Loosening The Chaebol's Chokehold
Sometimes, showy corruption scandals do not lead to real changes. In Japan, for example, an enormous political bribery case in the early 1990s rocked the country and temporarily pushed the Liberal Democratic Party from power. But virtually every major political figure escaped prosecution, and little was done to reform the underlying political and economic system that provided fertile ground for such abuses.
South Korea has arrived at a similar crossroads. The decision to charge former President Roh Tae Woo with corruption and reopen investigations into the killing of pro-democracy demonstrators in 1980 illustrates Korea's willingness to grapple with the problems of the past. Now, President Kim Young Sam must go beyond just the prosecution of past offenders and use the opportunity to make the structural reforms that South Korea needs to thrive in the years ahead.
The key is limiting the power of the chaebol, the large business groups that still dominate the South Korean economy. The chaebol were an essential part for Korea's stunning economic growth, because only they could mobilize the massive resources needed to build world-class steel and auto factories, shipyards, and chip plants. Yet this sort of monolithic planning may become a disadvantage in a world economy that belongs to the nimble and innovative.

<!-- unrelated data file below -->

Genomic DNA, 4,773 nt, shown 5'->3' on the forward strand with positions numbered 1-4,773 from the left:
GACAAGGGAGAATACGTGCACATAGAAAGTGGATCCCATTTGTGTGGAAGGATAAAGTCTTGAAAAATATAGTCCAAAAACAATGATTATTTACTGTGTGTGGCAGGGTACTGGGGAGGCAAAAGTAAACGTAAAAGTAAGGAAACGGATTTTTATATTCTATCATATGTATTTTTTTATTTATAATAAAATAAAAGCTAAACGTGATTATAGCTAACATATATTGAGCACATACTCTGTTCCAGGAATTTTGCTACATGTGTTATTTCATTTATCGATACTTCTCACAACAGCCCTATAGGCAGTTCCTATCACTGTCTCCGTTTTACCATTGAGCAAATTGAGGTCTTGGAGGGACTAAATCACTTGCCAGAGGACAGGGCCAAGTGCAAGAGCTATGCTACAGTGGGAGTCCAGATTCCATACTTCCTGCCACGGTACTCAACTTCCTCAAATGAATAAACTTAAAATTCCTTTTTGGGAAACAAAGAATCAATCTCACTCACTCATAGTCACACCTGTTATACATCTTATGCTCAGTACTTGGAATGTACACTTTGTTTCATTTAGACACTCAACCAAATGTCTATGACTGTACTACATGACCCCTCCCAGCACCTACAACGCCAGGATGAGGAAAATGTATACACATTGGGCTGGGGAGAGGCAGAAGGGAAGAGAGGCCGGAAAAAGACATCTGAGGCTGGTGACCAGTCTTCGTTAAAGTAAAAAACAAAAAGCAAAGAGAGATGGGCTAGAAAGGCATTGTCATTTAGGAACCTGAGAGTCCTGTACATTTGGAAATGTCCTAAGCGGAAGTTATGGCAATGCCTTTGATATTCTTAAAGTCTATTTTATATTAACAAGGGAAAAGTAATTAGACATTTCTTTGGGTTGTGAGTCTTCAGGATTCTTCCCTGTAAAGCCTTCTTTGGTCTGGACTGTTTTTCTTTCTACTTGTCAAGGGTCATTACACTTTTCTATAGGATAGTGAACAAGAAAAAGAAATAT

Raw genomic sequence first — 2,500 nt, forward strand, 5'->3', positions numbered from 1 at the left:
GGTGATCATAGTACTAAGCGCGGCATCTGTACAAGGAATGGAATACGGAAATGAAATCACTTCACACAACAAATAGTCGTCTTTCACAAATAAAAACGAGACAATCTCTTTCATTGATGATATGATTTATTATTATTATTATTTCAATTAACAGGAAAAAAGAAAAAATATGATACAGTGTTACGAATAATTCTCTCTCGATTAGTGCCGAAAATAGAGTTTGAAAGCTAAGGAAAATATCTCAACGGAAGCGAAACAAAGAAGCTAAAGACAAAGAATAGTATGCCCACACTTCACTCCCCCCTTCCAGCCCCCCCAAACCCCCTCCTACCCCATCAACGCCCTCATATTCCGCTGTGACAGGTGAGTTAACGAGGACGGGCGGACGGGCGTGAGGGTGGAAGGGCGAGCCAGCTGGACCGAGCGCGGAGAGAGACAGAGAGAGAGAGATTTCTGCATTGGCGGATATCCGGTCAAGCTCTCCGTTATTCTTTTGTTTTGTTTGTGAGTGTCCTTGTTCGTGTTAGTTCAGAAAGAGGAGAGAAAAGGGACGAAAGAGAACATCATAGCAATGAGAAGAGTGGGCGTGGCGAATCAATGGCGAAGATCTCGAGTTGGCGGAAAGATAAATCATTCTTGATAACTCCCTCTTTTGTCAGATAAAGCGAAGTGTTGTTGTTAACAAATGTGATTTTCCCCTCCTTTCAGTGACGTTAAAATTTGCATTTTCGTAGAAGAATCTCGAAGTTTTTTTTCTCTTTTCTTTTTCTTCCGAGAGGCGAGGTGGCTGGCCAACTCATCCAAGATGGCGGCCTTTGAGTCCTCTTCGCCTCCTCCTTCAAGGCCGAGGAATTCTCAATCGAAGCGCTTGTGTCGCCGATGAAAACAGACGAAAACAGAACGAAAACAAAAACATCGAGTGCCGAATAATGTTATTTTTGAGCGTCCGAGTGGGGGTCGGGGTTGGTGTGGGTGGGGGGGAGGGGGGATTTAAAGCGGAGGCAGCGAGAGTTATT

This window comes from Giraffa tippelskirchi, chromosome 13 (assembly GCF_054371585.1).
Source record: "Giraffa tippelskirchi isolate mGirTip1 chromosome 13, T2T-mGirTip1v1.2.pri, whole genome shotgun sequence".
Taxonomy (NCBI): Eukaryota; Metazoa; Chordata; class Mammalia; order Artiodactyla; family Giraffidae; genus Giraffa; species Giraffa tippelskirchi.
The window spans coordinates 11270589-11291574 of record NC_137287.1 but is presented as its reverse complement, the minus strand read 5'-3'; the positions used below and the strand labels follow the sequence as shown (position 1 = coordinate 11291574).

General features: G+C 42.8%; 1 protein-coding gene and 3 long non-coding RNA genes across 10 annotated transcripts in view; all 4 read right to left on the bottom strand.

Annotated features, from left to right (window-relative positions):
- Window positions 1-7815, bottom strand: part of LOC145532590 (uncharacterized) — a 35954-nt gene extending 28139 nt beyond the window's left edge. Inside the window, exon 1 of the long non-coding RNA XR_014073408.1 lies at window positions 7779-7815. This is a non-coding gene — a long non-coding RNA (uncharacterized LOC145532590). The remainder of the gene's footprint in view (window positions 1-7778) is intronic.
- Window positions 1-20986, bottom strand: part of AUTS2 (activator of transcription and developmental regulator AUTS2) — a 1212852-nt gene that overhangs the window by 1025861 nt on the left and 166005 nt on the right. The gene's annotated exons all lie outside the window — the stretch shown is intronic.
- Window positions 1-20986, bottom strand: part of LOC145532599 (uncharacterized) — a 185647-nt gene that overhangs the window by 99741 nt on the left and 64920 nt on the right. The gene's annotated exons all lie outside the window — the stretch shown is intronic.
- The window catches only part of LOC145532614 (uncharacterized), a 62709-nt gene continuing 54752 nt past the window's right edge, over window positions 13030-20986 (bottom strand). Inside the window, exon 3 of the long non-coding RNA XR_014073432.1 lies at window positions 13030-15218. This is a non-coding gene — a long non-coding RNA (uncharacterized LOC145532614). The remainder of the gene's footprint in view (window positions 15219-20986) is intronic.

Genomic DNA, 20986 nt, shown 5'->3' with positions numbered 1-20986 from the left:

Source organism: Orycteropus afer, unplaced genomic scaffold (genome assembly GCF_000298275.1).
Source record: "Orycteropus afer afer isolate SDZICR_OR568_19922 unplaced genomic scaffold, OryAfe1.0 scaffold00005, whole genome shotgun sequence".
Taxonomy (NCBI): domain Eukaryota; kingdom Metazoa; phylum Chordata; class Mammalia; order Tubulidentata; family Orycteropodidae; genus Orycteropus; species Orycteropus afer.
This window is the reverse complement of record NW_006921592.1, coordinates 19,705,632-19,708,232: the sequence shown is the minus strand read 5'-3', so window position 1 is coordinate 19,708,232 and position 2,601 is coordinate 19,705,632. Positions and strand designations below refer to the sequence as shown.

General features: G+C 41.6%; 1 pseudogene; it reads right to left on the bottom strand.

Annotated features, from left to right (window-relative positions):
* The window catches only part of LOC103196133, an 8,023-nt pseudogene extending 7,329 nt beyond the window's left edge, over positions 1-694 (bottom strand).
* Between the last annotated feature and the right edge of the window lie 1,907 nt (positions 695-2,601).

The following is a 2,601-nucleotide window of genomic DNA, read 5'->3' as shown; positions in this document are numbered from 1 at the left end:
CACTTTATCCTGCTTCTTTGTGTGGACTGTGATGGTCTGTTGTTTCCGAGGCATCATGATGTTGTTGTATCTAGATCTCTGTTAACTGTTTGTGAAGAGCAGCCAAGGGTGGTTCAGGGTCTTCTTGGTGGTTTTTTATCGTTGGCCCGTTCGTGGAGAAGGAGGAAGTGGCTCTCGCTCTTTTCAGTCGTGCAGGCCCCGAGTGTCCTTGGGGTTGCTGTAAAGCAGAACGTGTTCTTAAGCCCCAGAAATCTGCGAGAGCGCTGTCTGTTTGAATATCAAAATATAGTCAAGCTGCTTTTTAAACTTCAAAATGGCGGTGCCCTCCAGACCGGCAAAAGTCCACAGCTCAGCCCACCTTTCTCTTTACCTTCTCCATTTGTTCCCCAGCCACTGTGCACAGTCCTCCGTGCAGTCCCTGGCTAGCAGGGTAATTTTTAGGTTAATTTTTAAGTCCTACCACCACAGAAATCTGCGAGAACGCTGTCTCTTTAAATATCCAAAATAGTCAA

One way to encourage competition is to loosen the money-power connection between the chaebol and the corrupt politicians that fueled the scandals. The chaebol would dole out millions of dollars to the politicians, and in exchange they received large government contracts and protection against the competition.
With Japan still stuck with an outmoded political system, nothing could be better for Asia's future than a fully democratic Korea, with an open and strong economy. There's no better time than now to make that happen.
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